The Gospel of Matthew is the first Gospel in the sense that it has long been copied or printed first in collections of the four Gospels. That does not mean, however, that it was completed first.

Although the Book of Genesis is printed first in the Old Testament and without doubt describes its oldest events, the Book of Amos was probably completed 200 years earlier, in the eighth century before Christ’s birth.

If the Gospel of Matthew was not written first, then why is it printed first? The Gospel of Matthew is in some ways a more “churchy” Gospel than the other three—indeed, the only one to use the Greek word ekklesia (“Church”). The liturgy has used this Gospel more than those of Mark, Luke or John. Why? Jesus is most clearly a teacher in Matthew.

Is Hell Real?

Q: A friend of mine, who was quite upset this morning, told me that a newscaster had reported that Pope John Paul II said that heaven and hell were a “state of mind.” Is this truly what he said?

A: During his weekly general audience last July 28, the pope said that hell “is not a punishment imposed externally by God but a development of premises already set by people in this life....It is the ultimate consequence of sin itself, which turns against the person who committed it. It is the state of those who definitely reject the Father’s mercy, even at the last moment of their life....

“The images of hell that Sacred Scripture presents to us must be correctly interpreted. They show the complete frustration and emptiness of life without God.

“Rather than a place, hell indicates the state of those who freely and definitively separate themselves from God, the source of all life and joy....The thought of hell—and even less the improper use of biblical images—must not create anxiety or despair, but is a necessary and healthy reminder of freedom within the proclamation that the risen Jesus has conquered Satan, giving us the Spirit of God who makes us cry ‘Abba, Father!’ (Romans 8:15; Galatians 4:6).”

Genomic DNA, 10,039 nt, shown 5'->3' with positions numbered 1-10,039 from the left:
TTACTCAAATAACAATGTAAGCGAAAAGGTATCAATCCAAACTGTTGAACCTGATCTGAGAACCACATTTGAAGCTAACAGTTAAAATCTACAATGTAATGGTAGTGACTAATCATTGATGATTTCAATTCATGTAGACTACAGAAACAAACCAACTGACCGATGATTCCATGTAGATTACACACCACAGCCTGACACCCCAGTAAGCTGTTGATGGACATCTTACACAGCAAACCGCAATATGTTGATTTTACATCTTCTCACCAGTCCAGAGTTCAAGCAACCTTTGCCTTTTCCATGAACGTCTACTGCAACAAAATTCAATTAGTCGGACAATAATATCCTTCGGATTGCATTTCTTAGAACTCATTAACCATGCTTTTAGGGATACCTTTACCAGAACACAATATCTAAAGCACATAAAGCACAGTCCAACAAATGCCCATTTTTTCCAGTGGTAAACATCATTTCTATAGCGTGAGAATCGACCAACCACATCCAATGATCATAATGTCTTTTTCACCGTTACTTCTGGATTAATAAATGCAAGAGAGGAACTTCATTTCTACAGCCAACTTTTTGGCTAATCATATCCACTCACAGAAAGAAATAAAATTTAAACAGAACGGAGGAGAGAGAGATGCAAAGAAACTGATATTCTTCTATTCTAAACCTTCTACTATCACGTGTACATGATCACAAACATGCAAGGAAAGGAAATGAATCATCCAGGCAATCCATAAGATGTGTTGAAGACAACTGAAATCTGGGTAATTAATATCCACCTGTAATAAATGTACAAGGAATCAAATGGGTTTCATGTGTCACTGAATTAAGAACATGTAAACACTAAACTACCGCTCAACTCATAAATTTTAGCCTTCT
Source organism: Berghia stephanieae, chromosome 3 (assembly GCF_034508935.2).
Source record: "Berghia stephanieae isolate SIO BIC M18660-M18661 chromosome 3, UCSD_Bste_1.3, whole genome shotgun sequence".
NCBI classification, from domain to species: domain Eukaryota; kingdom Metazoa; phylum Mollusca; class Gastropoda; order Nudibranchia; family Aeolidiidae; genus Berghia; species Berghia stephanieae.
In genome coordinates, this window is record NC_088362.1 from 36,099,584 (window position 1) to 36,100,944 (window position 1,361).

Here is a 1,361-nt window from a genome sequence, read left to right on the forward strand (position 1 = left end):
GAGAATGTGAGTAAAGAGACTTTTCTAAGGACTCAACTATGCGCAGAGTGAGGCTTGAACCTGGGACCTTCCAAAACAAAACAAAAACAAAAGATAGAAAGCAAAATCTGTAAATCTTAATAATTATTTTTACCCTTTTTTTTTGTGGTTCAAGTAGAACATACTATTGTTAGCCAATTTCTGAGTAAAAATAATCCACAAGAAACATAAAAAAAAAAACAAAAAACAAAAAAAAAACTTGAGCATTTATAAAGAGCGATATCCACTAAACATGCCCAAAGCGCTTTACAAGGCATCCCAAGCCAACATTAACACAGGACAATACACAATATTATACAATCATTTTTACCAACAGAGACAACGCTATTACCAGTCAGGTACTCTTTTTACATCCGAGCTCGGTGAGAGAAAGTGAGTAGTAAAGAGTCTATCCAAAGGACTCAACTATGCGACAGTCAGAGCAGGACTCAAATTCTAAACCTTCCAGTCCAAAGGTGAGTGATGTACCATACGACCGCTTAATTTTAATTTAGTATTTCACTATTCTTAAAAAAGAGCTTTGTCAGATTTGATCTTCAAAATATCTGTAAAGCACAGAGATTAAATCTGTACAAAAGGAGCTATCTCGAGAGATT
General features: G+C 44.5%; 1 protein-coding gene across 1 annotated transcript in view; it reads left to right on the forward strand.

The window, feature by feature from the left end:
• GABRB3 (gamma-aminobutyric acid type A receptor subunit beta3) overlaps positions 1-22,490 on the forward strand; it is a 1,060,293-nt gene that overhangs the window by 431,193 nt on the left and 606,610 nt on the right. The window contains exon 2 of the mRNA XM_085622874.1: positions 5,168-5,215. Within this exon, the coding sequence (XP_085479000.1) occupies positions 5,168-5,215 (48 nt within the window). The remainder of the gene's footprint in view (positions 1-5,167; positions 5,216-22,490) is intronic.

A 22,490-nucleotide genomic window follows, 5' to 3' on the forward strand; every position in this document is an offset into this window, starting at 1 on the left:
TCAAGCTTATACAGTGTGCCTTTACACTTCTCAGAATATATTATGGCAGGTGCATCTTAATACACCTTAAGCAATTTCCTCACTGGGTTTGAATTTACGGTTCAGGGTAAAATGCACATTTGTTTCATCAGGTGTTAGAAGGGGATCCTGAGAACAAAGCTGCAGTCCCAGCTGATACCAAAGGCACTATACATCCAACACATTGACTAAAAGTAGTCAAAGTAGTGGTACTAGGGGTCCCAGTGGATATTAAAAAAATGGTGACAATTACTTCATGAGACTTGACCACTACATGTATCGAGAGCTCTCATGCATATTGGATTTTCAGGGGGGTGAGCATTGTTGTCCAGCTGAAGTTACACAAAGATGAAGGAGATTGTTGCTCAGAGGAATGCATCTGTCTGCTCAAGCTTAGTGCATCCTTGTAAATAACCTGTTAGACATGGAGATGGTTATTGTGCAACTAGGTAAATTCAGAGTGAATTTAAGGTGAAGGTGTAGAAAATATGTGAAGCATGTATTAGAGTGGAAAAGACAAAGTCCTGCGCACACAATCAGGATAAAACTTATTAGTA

Sometimes what the pope says (hell is real but more than the biblical images used to describe it) can become so drastically compressed in a news report (hell is a state of mind) that the summary distorts or even reverses the original message.

The text of the pope’s weekly audience can be found at: www.vatican.va, searching for the word hell.

Home Blessing

Q: I have searched for many hours, looking for a blessing for a new home, and I was delighted to find your Web site. We are a large parish, and we are considering providing to new parishioners a home blessing prayer. We welcome each family personally and provide them with a packet of ministries, etc.

What we are looking for is a home blessing which we have heard of but cannot find. It is one in which the mother and father bless the home, room by room, with the blessing specific for the purpose of each room.

A: I think that what you need is on pages 297-301 of Catholic Household Blessings and Prayers, a 1988 publication of the Bishops’ Committee on the Liturgy (National Conference of Catholic Bishops, Washington, D.C.).

You can find this book at your local Catholic bookstore, by calling St. Francis Bookshop in Cincinnati (1-800-241-6392) or by contacting the NCCB publications department (1-800-235-8722). You need the NCCB’s permission to reprint this blessing.

Is She Still Saved?

Q: If a Catholic is baptized, then renounces her religion, is she still saved?

A: Renouncing one’s religion is serious business, but only God knows for certain the various factors involved and whether a person acted with full knowledge and full consent.

If you know someone in this situation, pray for her but not with the fear that she will surely go to hell if she dies without returning to the Catholic Church. Only God can sort all this out. The Church puts up warning signs for us, but it also asks God to remember: “...all the dead whose faith is known to you alone” (Eucharistic Prayer IV).

Coming in the January issue: “Ask the Wise Man” will become “Ask a Franciscan,” and its new author will be introduced.



The Wise Man welcomes your questions. If you have a question, please submit it here. Include your street address for personal replies enclosing a stamped, self-addressed envelope, please. Some answer material must be mailed since it is not available in digital form. You can still send questions to: Wise Man, 28 W. Liberty Street, Cincinnati, OH 45202.